"The U.S. Food and Drug Administration today approved Ofev (nintedanib) for the treatment of idiopathic pulmonary fibrosis (IPF).
Idiopathic pulmonary fibrosis is a condition in which the lungs become progressively scarred over "...
Orenitram Side Effects Center
Medical Editor: John P. Cunha, DO, FACOEP
Orenitram (treprostinil) is a prostacyclin vasodilator used to treat pulmonary arterial hypertension (PAH) to improve exercise capacity. Common side effects include headache, nausea, and diarrhea.
The recommended starting dose of Orenitram is 0.25 mg twice daily with food, taken approximately 12 hours apart. Increase the dose as tolerated to achieve optimal response. The recommended increment is 0.25 or 0.5 mg twice daily every 3-4 days. Orenitram may interact with diuretics, antihypertensive drugs, other vasodilators, anticoagulants, and gemfibrozil. Tell your doctor all medications and supplements you use. During pregnancy, Orenitram should be taken only if prescribed. It is unknown if this drug passes into breast milk or if it will cause undesirable effects in a nursing infant. Consult your doctor before breastfeeding.
Our Orenitram (treprostinil) Side Effects Drug Center provides a comprehensive view of available drug information on the potential side effects when taking this medication.
This is not a complete list of side effects and others may occur. Call your doctor for medical advice about side effects. You may report side effects to FDA at 1-800-FDA-1088.
What is Prescribing information?
The FDA package insert formatted in easy-to-find categories for health professionals and clinicians.
Orenitram FDA Prescribing Information: Side Effects
Clinical Trials Experience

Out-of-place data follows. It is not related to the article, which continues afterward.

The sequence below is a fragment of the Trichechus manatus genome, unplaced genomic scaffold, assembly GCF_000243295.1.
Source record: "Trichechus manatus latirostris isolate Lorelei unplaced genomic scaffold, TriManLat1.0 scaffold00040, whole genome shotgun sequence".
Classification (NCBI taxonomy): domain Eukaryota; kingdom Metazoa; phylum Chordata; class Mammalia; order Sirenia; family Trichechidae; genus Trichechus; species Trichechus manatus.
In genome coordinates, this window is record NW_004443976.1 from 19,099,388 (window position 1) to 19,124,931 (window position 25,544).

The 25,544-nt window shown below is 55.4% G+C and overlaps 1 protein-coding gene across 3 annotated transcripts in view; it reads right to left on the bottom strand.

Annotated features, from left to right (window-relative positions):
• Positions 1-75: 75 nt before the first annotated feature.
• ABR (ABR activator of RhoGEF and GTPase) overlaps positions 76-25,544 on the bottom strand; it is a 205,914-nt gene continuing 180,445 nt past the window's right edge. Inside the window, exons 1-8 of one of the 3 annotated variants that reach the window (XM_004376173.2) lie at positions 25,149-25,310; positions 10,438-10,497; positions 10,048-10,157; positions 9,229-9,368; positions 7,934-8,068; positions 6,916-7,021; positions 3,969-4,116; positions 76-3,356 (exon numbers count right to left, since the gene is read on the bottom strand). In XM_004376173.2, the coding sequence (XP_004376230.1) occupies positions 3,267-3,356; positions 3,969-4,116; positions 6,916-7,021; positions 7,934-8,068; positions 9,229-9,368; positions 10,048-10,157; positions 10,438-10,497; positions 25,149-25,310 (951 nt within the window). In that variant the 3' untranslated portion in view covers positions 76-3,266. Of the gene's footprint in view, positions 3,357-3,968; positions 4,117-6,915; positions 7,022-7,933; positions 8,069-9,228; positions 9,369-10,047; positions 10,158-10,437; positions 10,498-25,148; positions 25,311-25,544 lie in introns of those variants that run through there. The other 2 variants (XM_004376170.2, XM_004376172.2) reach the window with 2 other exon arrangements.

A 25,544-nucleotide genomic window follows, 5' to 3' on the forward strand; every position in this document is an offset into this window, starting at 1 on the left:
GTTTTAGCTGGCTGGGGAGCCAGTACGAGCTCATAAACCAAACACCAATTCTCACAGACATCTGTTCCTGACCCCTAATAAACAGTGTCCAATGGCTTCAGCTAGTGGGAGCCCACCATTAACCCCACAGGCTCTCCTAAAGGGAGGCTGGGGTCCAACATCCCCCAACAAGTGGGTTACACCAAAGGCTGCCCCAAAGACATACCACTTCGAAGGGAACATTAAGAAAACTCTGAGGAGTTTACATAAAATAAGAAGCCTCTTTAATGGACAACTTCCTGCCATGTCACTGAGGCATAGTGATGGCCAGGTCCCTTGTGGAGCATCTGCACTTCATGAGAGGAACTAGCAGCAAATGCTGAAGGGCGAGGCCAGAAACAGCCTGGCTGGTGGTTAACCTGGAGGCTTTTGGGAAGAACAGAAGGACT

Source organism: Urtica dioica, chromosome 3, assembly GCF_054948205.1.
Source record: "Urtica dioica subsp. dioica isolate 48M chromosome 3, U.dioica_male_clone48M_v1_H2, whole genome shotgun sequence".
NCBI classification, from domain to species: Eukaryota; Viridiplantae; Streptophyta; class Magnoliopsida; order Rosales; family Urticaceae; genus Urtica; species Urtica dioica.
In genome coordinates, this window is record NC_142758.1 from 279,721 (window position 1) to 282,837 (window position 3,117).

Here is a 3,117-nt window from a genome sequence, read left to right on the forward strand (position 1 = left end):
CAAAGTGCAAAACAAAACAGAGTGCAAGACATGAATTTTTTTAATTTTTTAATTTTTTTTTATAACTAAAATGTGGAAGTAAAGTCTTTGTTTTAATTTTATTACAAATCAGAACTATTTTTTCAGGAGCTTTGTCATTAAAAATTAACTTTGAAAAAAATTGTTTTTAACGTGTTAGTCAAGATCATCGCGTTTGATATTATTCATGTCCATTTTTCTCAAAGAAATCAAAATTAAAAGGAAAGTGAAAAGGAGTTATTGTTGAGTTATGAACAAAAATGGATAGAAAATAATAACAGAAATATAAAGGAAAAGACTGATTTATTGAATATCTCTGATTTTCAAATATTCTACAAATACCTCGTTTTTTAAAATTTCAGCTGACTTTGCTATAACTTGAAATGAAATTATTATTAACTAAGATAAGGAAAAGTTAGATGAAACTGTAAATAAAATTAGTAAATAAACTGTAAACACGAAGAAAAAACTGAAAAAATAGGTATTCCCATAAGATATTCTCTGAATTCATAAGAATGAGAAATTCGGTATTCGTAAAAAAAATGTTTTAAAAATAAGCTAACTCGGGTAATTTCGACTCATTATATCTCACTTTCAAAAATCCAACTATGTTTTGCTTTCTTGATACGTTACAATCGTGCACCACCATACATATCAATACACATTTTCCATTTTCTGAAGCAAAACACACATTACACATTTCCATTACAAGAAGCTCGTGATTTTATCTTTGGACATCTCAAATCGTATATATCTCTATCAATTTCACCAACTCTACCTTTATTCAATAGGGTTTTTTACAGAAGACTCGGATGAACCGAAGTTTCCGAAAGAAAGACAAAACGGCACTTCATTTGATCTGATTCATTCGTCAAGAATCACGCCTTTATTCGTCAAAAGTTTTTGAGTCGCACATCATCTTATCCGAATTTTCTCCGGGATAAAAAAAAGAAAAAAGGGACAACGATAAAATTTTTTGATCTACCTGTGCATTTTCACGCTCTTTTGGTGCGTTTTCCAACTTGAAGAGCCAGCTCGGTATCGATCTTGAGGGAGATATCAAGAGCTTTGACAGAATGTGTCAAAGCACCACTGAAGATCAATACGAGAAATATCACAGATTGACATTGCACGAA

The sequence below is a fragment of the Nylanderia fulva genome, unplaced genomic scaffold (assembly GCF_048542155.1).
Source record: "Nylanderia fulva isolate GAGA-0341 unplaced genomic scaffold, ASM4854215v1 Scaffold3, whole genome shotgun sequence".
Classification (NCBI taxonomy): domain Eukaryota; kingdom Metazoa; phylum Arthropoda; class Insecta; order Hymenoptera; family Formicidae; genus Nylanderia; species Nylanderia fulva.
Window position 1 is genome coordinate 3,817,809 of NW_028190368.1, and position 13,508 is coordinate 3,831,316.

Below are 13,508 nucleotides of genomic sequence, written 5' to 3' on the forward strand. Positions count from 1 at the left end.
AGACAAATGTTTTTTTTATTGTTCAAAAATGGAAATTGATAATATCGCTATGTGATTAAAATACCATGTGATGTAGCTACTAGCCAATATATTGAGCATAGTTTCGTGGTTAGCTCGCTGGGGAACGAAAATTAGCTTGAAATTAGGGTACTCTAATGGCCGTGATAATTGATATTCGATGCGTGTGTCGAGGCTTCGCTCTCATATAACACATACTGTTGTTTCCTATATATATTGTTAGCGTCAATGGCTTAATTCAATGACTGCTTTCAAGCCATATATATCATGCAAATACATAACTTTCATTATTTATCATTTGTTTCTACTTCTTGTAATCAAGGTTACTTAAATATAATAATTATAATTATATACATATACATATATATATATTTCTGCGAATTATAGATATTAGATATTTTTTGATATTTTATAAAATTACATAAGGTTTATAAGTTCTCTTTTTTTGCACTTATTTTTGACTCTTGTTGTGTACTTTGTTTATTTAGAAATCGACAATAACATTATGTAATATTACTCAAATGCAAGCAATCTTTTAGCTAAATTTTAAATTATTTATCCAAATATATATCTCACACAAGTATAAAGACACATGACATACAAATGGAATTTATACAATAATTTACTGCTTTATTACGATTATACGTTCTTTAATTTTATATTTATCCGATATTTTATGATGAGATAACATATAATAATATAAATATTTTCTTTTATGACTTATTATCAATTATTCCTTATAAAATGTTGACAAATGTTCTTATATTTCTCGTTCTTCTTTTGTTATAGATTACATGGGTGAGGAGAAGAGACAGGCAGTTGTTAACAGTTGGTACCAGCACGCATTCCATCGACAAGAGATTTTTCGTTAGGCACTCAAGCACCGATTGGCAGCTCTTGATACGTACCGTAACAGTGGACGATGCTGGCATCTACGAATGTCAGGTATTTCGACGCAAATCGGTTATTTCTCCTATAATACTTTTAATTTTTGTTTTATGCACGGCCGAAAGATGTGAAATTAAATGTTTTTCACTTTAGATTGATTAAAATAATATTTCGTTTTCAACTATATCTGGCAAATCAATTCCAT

Because clinical trials are conducted under widely varying conditions, adverse reaction rates observed in the clinical trials of a drug cannot be directly compared to rates in the clinical trials of another drug and may not reflect the rates observed in clinical practice.
In a 12-week placebo-controlled monotherapy study (Study 1; WHO Group 1; functional class IIIII), the most commonly reported adverse reactions that occurred in patients receiving Orenitram included: headache, nausea, and diarrhea. Table 1 lists the adverse reactions that occurred at a rate on Orenitram at least 5% higher than on placebo.
Orenitram patients in Table 1 for Study 1 (N = 151) had access to 0.25 mg tablets at randomization. Approximately 91% of such patients experienced an adverse reaction, but only 4% discontinued therapy for an adverse reaction (compared to 3% receiving placebo). The overall discontinuation rate for any reason was 17% for active and 14% for placebo.
Table 1: Adverse Reactions with Rates at Least 5%
Higher on Orenitram Monotherapy than on Placebo
|Pain in jaw||11%||4%|
|Pain in extremity||14%||8%|
Orenitram was studied in a long-term, open-label extension study in which 824 patients were dosed for a mean duration of approximately 2 years. About 70% of patients continued treatment with Orenitram for at least a year. The mean dose was 4.2 mg BID at one year. The adverse reactions were similar to those observed in the placebo-controlled trials.
Read the entire FDA prescribing information for Orenitram (Extended Release Osmotic Tablet)
Additional Orenitram Information
Report Problems to the Food and Drug Administration
You are encouraged to report negative side effects of prescription drugs to the FDA. Visit the FDA MedWatch website or call 1-800-FDA-1088.
Find out what women really need.